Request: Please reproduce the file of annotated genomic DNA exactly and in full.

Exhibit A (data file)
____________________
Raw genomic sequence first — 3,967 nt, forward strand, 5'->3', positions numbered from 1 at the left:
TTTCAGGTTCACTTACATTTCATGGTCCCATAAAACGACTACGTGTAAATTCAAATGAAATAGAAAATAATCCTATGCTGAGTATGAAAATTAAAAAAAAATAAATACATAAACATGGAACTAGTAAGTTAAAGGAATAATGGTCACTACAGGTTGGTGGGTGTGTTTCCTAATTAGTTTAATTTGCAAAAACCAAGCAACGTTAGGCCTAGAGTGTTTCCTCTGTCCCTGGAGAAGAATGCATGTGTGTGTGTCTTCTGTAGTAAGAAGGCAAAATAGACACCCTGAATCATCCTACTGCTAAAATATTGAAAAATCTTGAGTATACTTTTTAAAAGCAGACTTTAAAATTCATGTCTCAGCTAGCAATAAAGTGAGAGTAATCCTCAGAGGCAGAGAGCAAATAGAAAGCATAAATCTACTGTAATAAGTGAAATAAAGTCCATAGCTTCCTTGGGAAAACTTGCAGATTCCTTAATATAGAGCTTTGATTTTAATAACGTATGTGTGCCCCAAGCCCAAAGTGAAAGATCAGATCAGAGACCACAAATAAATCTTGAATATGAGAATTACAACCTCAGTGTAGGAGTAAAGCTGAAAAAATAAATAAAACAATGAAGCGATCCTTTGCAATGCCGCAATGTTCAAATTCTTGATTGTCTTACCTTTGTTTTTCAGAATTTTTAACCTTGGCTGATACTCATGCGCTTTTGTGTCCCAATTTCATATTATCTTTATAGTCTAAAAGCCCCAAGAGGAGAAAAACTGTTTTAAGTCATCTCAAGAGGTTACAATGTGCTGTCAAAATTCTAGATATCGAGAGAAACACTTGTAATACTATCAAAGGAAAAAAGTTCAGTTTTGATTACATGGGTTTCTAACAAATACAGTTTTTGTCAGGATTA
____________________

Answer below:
Raw genomic sequence first — 3,967 nt, forward strand, 5'->3', positions numbered from 1 at the left:
TTTCAGGTTCACTTACATTTCATGGTCCCATAAAACGACTACGTGTAAATTCAAATGAAATAGAAAATAATCCTATGCTGAGTATGAAAATTAAAAAAAAATAAATACATAAACATGGAACTAGTAAGTTAAAGGAATAATGGTCACTACAGGTTGGTGGGTGTGTTTCCTAATTAGTTTAATTTGCAAAAACCAAGCAACGTTAGGCCTAGAGTGTTTCCTCTGTCCCTGGAGAAGAATGCATGTGTGTGTGTCTTCTGTAGTAAGAAGGCAAAATAGACACCCTGAATCATCCTACTGCTAAAATATTGAAAAATCTTGAGTATACTTTTTAAAAGCAGACTTTAAAATTCATGTCTCAGCTAGCAATAAAGTGAGAGTAATCCTCAGAGGCAGAGAGCAAATAGAAAGCATAAATCTACTGTAATAAGTGAAATAAAGTCCATAGCTTCCTTGGGAAAACTTGCAGATTCCTTAATATAGAGCTTTGATTTTAATAACGTATGTGTGCCCCAAGCCCAAAGTGAAAGATCAGATCAGAGACCACAAATAAATCTTGAATATGAGAATTACAACCTCAGTGTAGGAGTAAAGCTGAAAAAATAAATAAAACAATGAAGCGATCCTTTGCAATGCCGCAATGTTCAAATTCTTGATTGTCTTACCTTTGTTTTTCAGAATTTTTAACCTTGGCTGATACTCATGCGCTTTTGTGTCCCAATTTCATATTATCTTTATAGTCTAAAAGCCCCAAGAGGAGAAAAACTGTTTTAAGTCATCTCAAGAGGTTACAATGTGCTGTCAAAATTCTAGATATCGAGAGAAACACTTGTAATACTATCAAAGGAAAAAAGTTCAGTTTTGATTACATGGGTTTCTAACAAATACAGTTTTTGTCAGGATTA